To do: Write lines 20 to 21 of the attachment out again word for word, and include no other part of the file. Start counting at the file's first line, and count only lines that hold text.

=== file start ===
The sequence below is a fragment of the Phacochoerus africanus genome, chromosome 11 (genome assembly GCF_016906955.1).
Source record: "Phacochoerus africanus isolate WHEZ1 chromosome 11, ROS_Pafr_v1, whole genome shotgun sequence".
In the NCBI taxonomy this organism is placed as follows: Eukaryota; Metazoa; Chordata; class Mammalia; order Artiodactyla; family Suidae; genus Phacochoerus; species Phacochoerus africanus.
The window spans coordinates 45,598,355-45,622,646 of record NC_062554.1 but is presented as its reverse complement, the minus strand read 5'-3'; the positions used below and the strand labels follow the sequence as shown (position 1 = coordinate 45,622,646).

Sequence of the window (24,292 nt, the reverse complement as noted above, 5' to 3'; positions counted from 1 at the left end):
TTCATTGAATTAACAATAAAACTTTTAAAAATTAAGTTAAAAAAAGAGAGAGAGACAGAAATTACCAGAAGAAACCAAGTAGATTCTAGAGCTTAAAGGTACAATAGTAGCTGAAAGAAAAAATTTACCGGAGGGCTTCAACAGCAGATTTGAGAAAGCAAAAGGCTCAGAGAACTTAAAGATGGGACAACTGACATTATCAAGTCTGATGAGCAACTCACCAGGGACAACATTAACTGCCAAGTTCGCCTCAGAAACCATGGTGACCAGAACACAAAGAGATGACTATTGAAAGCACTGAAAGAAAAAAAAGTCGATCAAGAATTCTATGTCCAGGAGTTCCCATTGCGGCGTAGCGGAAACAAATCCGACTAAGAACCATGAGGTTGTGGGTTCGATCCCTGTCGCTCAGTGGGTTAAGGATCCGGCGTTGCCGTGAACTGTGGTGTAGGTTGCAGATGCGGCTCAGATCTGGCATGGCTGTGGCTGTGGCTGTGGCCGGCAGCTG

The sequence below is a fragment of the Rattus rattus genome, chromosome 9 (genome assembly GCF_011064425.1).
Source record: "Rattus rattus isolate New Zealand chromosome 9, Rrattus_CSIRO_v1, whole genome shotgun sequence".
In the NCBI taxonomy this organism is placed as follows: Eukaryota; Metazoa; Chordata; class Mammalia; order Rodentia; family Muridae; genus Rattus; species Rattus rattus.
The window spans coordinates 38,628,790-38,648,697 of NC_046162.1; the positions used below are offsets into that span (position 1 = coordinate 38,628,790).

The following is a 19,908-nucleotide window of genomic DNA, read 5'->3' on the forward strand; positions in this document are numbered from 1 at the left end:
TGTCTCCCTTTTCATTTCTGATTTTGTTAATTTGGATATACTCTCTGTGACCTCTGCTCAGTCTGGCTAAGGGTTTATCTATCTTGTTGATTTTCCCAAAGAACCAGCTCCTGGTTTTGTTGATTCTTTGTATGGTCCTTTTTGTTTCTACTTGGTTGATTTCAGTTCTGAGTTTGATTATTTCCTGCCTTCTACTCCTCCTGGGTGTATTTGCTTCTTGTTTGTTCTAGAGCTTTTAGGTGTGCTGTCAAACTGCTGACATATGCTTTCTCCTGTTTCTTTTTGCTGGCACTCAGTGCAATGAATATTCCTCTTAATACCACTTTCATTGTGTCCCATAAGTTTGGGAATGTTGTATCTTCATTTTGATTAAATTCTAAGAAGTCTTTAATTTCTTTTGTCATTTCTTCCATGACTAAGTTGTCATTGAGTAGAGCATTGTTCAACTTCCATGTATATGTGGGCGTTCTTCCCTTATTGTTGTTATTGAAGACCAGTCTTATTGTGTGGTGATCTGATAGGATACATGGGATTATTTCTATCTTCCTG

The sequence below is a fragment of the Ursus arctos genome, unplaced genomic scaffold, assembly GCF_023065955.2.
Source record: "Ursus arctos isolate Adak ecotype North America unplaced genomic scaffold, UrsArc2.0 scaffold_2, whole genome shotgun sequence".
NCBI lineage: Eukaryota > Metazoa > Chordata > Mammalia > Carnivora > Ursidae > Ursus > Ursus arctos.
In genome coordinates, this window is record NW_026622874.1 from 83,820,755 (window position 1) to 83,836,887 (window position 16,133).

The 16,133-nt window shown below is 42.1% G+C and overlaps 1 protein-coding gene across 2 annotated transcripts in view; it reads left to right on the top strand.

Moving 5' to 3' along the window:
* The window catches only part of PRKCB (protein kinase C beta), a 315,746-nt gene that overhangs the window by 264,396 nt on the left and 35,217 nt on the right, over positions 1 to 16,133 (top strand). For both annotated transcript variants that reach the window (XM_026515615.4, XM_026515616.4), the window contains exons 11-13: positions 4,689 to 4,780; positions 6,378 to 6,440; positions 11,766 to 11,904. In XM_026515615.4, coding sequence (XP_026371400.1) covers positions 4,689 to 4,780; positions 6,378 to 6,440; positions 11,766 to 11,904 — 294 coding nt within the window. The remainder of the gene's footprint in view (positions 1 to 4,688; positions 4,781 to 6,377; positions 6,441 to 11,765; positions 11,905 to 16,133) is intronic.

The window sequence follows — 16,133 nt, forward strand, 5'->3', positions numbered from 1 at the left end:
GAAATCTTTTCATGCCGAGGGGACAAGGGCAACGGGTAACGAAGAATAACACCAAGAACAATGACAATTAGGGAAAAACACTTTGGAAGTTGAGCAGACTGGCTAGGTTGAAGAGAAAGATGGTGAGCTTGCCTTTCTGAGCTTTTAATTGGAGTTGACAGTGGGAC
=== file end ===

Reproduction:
The window sequence follows — 16,133 nt, forward strand, 5'->3', positions numbered from 1 at the left end:
GAAATCTTTTCATGCCGAGGGGACAAGGGCAACGGGTAACGAAGAATAACACCAAGAACAATGACAATTAGGGAAAAACACTTTGGAAGTTGAGCAGACTGGCTAGGTTGAAGAGAAAGATGGTGAGCTTGCCTTTCTGAGCTTTTAATTGGAGTTGACAGTGGGAC